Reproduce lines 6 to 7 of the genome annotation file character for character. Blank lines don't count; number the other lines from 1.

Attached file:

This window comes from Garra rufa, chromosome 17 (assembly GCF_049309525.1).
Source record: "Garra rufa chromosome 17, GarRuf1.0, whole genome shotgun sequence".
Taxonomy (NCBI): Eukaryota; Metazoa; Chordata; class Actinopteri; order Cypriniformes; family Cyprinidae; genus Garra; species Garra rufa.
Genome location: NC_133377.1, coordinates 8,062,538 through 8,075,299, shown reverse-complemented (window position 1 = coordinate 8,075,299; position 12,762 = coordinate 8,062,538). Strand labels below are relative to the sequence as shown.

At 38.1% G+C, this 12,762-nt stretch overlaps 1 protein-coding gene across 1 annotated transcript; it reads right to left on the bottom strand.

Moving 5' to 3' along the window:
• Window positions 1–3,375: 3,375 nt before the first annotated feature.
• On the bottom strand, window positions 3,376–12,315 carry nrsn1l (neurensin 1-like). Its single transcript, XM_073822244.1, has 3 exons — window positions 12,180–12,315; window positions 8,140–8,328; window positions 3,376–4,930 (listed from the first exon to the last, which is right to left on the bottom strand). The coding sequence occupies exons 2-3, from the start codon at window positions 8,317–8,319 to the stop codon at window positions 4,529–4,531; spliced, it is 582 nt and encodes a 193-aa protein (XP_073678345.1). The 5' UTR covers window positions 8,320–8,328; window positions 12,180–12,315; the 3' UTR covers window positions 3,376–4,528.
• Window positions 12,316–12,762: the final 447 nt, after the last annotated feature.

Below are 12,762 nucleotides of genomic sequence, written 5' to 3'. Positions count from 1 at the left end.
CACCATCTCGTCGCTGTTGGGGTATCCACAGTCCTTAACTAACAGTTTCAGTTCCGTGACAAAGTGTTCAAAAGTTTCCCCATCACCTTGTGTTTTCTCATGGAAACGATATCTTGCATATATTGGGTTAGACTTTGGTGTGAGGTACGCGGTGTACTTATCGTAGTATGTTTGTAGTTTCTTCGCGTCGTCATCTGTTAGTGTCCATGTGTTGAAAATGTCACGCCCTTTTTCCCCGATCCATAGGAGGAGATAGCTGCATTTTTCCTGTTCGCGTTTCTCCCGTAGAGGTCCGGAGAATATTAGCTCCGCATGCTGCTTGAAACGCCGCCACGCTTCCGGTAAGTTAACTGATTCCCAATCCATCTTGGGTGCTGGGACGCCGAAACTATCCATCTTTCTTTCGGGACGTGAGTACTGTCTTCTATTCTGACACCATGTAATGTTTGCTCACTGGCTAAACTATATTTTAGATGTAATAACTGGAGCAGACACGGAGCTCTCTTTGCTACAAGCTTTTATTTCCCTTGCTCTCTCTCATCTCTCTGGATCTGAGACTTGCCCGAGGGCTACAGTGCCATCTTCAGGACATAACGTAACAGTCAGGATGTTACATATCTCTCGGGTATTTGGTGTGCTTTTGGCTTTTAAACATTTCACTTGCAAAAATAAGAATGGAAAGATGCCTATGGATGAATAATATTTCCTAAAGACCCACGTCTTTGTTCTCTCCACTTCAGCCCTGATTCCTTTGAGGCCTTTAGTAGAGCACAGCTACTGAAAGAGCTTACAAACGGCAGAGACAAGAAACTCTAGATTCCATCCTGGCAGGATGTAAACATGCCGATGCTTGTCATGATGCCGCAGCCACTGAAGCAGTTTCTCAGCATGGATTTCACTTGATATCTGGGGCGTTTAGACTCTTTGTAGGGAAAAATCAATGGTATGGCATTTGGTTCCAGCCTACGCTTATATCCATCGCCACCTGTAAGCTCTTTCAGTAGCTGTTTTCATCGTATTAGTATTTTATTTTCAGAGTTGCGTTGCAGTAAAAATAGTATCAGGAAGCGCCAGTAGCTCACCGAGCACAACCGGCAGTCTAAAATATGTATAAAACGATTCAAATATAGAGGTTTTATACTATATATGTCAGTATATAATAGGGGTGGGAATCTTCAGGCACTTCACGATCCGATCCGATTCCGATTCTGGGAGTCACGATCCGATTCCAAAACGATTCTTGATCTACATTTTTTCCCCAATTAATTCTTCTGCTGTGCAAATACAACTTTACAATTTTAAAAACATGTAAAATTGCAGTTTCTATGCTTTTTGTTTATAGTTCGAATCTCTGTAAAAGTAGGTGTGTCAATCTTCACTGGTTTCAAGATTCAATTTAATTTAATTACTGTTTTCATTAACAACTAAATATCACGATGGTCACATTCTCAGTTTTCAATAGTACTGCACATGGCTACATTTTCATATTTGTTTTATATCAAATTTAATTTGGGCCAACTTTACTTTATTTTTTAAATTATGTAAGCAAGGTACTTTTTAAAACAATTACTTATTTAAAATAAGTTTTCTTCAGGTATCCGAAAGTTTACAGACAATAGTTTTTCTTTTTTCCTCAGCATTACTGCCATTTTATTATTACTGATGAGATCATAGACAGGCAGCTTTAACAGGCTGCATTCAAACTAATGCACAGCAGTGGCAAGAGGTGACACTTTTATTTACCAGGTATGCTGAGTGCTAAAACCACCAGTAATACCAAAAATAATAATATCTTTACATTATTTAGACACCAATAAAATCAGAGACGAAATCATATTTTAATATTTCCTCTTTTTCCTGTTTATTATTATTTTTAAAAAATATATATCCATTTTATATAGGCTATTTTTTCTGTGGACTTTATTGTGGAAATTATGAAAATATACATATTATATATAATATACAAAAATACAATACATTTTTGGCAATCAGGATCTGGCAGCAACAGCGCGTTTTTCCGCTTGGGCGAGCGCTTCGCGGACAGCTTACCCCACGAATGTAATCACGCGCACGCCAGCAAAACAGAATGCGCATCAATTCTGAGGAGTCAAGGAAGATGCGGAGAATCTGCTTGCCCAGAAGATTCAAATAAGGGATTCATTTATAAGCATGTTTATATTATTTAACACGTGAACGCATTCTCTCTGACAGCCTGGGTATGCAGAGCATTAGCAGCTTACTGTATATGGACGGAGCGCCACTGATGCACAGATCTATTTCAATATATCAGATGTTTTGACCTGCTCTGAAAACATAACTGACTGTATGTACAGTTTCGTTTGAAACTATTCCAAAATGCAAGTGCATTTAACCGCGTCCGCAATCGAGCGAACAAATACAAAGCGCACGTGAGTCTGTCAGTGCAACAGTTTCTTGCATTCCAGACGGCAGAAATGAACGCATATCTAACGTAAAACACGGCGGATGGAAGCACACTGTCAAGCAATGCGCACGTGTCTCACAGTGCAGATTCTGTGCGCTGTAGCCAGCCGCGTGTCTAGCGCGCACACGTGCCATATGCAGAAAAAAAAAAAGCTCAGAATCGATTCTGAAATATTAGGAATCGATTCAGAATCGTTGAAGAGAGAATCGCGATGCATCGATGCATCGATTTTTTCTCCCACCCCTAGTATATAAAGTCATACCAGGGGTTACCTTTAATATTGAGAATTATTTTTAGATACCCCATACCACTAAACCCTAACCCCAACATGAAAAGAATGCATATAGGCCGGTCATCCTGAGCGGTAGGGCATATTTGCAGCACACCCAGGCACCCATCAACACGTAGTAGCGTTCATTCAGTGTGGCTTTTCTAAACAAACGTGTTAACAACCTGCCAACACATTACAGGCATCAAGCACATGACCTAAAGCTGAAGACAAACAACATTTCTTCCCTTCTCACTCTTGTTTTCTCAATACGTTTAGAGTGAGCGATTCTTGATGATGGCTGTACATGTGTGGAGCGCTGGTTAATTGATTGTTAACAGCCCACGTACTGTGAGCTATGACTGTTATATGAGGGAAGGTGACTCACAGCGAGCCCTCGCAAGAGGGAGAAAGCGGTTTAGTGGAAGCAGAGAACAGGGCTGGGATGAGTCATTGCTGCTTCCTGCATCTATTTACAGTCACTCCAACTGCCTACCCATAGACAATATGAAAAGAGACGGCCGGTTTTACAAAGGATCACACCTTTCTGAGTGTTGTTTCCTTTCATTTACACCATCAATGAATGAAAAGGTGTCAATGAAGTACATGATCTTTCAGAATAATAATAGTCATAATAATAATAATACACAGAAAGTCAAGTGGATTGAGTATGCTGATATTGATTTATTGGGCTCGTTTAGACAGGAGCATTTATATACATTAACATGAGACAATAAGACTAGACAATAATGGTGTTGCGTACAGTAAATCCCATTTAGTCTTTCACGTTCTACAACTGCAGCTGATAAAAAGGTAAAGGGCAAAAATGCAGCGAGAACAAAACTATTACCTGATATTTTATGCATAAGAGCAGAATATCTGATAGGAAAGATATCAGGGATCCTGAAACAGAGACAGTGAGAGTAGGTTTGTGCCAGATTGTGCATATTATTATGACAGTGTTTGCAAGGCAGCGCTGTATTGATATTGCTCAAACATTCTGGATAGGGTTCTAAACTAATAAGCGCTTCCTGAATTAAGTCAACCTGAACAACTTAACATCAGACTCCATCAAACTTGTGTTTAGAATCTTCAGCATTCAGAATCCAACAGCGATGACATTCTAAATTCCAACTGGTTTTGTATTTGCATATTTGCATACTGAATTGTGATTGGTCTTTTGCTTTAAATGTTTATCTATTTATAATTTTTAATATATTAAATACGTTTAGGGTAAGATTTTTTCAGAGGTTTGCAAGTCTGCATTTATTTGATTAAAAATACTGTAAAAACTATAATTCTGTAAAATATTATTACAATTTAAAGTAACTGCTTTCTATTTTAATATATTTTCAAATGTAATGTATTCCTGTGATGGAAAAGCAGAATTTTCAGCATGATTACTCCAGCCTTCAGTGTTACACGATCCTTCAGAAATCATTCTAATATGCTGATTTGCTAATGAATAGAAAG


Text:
Moving 5' to 3' along the window:
• Window positions 1–3,375: 3,375 nt before the first annotated feature.